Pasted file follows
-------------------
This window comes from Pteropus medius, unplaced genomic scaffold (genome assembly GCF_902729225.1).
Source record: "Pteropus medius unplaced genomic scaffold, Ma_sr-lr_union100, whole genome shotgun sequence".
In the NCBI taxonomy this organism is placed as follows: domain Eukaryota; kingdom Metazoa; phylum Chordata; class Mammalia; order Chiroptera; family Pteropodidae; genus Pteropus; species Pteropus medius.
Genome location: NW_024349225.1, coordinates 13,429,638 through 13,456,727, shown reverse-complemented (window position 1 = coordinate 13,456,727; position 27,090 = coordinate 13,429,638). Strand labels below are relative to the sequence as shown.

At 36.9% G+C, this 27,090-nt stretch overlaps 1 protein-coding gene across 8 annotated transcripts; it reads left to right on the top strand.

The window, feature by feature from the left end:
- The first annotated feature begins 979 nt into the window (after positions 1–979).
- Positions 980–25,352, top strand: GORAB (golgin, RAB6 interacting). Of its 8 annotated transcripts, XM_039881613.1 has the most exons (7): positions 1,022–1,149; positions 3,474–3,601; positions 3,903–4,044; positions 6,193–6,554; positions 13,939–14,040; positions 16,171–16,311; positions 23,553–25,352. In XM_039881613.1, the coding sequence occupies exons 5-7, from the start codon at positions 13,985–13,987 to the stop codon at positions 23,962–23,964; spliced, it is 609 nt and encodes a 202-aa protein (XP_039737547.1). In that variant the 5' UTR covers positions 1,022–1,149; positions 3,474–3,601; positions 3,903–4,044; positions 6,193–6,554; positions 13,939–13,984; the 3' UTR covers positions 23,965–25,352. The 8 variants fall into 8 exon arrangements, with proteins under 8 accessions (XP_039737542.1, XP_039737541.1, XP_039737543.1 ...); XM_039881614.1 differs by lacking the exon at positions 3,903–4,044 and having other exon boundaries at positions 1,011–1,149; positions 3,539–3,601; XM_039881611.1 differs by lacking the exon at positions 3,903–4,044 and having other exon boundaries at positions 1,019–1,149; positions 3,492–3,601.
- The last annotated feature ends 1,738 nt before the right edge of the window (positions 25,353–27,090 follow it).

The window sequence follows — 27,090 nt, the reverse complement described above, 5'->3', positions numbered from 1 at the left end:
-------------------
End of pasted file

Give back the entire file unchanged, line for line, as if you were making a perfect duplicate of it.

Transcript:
This window comes from Pteropus medius, unplaced genomic scaffold (genome assembly GCF_902729225.1).
Source record: "Pteropus medius unplaced genomic scaffold, Ma_sr-lr_union100, whole genome shotgun sequence".
In the NCBI taxonomy this organism is placed as follows: domain Eukaryota; kingdom Metazoa; phylum Chordata; class Mammalia; order Chiroptera; family Pteropodidae; genus Pteropus; species Pteropus medius.
Genome location: NW_024349225.1, coordinates 13,429,638 through 13,456,727, shown reverse-complemented (window position 1 = coordinate 13,456,727; position 27,090 = coordinate 13,429,638). Strand labels below are relative to the sequence as shown.

At 36.9% G+C, this 27,090-nt stretch overlaps 1 protein-coding gene across 8 annotated transcripts; it reads left to right on the top strand.

The window, feature by feature from the left end:
- The first annotated feature begins 979 nt into the window (after positions 1–979).
- Positions 980–25,352, top strand: GORAB (golgin, RAB6 interacting). Of its 8 annotated transcripts, XM_039881613.1 has the most exons (7): positions 1,022–1,149; positions 3,474–3,601; positions 3,903–4,044; positions 6,193–6,554; positions 13,939–14,040; positions 16,171–16,311; positions 23,553–25,352. In XM_039881613.1, the coding sequence occupies exons 5-7, from the start codon at positions 13,985–13,987 to the stop codon at positions 23,962–23,964; spliced, it is 609 nt and encodes a 202-aa protein (XP_039737547.1). In that variant the 5' UTR covers positions 1,022–1,149; positions 3,474–3,601; positions 3,903–4,044; positions 6,193–6,554; positions 13,939–13,984; the 3' UTR covers positions 23,965–25,352. The 8 variants fall into 8 exon arrangements, with proteins under 8 accessions (XP_039737542.1, XP_039737541.1, XP_039737543.1 ...); XM_039881614.1 differs by lacking the exon at positions 3,903–4,044 and having other exon boundaries at positions 1,011–1,149; positions 3,539–3,601; XM_039881611.1 differs by lacking the exon at positions 3,903–4,044 and having other exon boundaries at positions 1,019–1,149; positions 3,492–3,601.
- The last annotated feature ends 1,738 nt before the right edge of the window (positions 25,353–27,090 follow it).

The window sequence follows — 27,090 nt, the reverse complement described above, 5'->3', positions numbered from 1 at the left end: